I have a lot of regrets as a parent. One thing I’ve never regretted though, is making the extra effort to experience things first hand rather than passively watching them on a screen as we are so trained to do today. They even want us to passively watch church on a screen! The advent of TV and internet has brought us a lot of things. But one thing it has taken away is real first-hand experience in God’s created world. Just like church on a screen is no substitute for the real thing, neither is observing the heavens that Psalm 19 describes as declaring the glory of God. Packing the kids up in the middle of the night to drive to the top of Hawaii’s highest mountain, Mauna Kea, just so we could see it cast it’s pyramid shaped shadow over the ocean as the sun rose over the Pacific– totally worth it. Driving out to the Kona airport to wait in line so the NASA folks could let us see the Venus transit of the sun through their fancy telescopes– totally worth it. Pulling everyone out of bed in the pre-dawn hours to wander sleepily out onto the golf course just to watch the ISS pass overhead– totally worth it. And yes, packing up our dinner and driving down the road to watch the last-seen-in-1226-conjunction-of-Jupiter-and-Saturn last night was also totally worth it.
Was this occurrence the reappearing of the “Christmas Star” followed by the Magi in Matthew 2 as some suggest? I don’t know. Does it’s appearing still declare a whole lot about the glory of God? Absolutely. You can’t look at the red striations of Jupiter as it’s flanked by 4 visible moons or Saturn all dressed up in her hoops through a telescope like we did and not see the glory of God. Unless you’re lying. But even without a telescope there’s still a lot to learn about His glory. Consider the following:
What looks like a tiny dot is actually 2 giant gas planets. The first and largest is Jupiter, about 318 times the size of Earth and nearly 500 million miles away from us. Saturn is another 450 million miles beyond Jupiter. Yet last night they looked like they were bumping right into each other!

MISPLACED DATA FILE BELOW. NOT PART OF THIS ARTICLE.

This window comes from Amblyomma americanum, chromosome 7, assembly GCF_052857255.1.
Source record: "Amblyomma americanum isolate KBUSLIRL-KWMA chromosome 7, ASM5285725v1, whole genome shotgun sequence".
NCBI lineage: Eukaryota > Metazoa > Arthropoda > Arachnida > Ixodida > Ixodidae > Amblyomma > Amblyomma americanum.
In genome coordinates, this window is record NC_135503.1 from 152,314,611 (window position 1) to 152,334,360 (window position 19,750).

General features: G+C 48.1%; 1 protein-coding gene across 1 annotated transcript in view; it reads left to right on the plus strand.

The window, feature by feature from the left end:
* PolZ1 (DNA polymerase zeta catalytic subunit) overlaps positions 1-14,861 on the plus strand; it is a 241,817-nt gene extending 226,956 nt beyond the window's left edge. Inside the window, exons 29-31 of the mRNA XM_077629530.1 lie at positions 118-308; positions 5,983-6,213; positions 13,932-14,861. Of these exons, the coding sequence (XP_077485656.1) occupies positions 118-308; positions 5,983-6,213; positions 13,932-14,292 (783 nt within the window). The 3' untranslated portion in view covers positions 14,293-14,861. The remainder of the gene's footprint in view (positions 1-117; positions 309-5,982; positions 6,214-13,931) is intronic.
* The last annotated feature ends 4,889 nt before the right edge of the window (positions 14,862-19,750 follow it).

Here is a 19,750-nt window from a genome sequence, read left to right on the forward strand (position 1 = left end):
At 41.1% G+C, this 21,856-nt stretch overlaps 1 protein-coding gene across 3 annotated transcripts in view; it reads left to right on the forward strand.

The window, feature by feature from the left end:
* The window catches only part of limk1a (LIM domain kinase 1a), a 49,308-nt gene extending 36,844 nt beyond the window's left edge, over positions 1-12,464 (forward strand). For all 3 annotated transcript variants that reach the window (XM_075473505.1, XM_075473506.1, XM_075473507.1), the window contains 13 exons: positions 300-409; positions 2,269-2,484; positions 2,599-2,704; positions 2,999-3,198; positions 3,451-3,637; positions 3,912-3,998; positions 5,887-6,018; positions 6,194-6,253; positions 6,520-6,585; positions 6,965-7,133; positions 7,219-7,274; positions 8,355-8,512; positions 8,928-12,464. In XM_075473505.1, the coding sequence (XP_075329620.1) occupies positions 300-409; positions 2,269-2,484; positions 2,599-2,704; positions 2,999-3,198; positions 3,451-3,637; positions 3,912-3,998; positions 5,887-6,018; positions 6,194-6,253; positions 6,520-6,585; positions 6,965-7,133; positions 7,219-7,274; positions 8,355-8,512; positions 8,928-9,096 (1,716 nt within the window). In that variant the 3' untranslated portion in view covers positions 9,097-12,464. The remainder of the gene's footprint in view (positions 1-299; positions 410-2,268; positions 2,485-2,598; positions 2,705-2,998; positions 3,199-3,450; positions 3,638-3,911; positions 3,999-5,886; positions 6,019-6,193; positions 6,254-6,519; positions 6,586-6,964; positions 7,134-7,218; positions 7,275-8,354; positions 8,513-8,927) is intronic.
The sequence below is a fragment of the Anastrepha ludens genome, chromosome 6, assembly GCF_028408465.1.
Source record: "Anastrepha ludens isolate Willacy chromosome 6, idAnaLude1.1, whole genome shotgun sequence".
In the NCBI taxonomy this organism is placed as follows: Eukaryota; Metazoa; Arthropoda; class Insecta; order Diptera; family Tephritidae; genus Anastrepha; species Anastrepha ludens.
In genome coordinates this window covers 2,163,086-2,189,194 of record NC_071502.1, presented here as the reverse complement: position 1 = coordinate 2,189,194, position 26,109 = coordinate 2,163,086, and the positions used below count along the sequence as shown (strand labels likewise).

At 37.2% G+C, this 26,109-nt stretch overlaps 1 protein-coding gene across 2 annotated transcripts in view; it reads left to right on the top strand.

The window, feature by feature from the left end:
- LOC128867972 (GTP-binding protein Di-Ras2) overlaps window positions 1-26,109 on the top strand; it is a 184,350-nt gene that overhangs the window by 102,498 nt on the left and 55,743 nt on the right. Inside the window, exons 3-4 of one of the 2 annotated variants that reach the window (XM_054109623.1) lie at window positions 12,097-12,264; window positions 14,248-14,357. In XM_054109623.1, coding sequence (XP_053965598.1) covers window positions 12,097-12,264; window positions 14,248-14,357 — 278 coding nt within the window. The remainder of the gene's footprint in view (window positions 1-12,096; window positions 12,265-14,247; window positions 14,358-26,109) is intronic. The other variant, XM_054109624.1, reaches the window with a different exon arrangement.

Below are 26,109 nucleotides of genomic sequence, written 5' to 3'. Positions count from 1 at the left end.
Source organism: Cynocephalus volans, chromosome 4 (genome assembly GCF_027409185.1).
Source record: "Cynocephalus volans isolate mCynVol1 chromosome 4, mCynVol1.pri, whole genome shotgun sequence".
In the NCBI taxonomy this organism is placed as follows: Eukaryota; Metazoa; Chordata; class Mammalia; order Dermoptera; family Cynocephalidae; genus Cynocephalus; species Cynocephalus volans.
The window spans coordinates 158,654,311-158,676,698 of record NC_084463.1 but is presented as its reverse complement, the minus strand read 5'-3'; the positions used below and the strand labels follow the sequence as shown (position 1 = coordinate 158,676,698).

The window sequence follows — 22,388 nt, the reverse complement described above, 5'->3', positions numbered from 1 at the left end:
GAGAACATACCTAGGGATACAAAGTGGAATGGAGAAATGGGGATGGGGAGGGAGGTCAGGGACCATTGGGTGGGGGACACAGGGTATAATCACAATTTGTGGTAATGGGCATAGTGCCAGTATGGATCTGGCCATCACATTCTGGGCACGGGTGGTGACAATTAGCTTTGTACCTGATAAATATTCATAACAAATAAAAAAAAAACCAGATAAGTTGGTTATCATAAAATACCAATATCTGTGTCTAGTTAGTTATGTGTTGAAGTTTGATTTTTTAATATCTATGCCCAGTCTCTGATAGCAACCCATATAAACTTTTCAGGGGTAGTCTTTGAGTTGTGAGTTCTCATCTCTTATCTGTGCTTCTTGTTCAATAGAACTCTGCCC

And then we have that average sized star known as the Sun setting in the bottom right corner of the same picture. It’s a mere 91 million miles away from us but about 1.3 million times larger. And that’s just our little cul-de-sac in the sprawling cosmic metropolis of the Milky Way.
The distance from our sun to it’s nearest celestial neighbor, a binary star known as Alpha Centauri, is 25 trillion miles, or 4.2 light years. There are about 100-400 billion such stars in our galaxy which is 100,000 light-years across. The nearest galaxy to ours is the Andromeda Galaxy at a whopping 2.5 million light-years away. As far as astronomers can guess there are some 2 Trillion such galaxies in the known universe, which according to their calculations is expanding at about 50 miles per second.
Now let’s zoom way down into the visible matter composing a mere 5% of the universe. Most of that is empty space, too. In fact if you take one of the most common elements, the hydrogen atom, you’d find that besides the proton, neutrons, and electrons you’d have about 99.9999999999996% of practically nothing. To put the amount of space in an atom in perspective, if a hydrogen atom were the size of the earth, the proton at its center would be about 600 feet across.
So the question is: what’s stopping the whole thing from flying apart?
I saw a manger scene recently where the baby Jesus was gripping Mary’s index finger the way we all love infants to do. Pretty profound considering He was in fact at that moment holding together every single atom that made up, not just Mary’s finger, but the rest of her as well. Truly the entire universe was in His infant grasp.
Just listen how Colossians 1:15-20 puts Christ’s incarnation and role in all of creation into a doxology,
“HE is the image of the invisible God, the firstborn of all creation. For by Him all things were created, in heaven and on earth, visible and invisible, whether thrones or dominions or rulers or authorities–all things were created through Him and for Him. And He is before all things, and IN HIM ALL THINGS HOLD TOGETHER. And He is the head of the body, the church. He is the beginning, the firstborn from the dead, that in everything He might be preeminent. For in Him all the fullness of God was pleased to dwell, and through Him to reconcile to Himself all things, whether on earth or in heaven, making peace by the blood of His cross.”
May those words be in your heart and on your tongue next time you step outside and look up at the night sky or feel the grasp of a newborn babe.
2 thoughts on “About That Star.”
You never fail to accurately articulate what my heart feels. Thank you!
And You friend, never fail to encourage when I need it most. Thank you!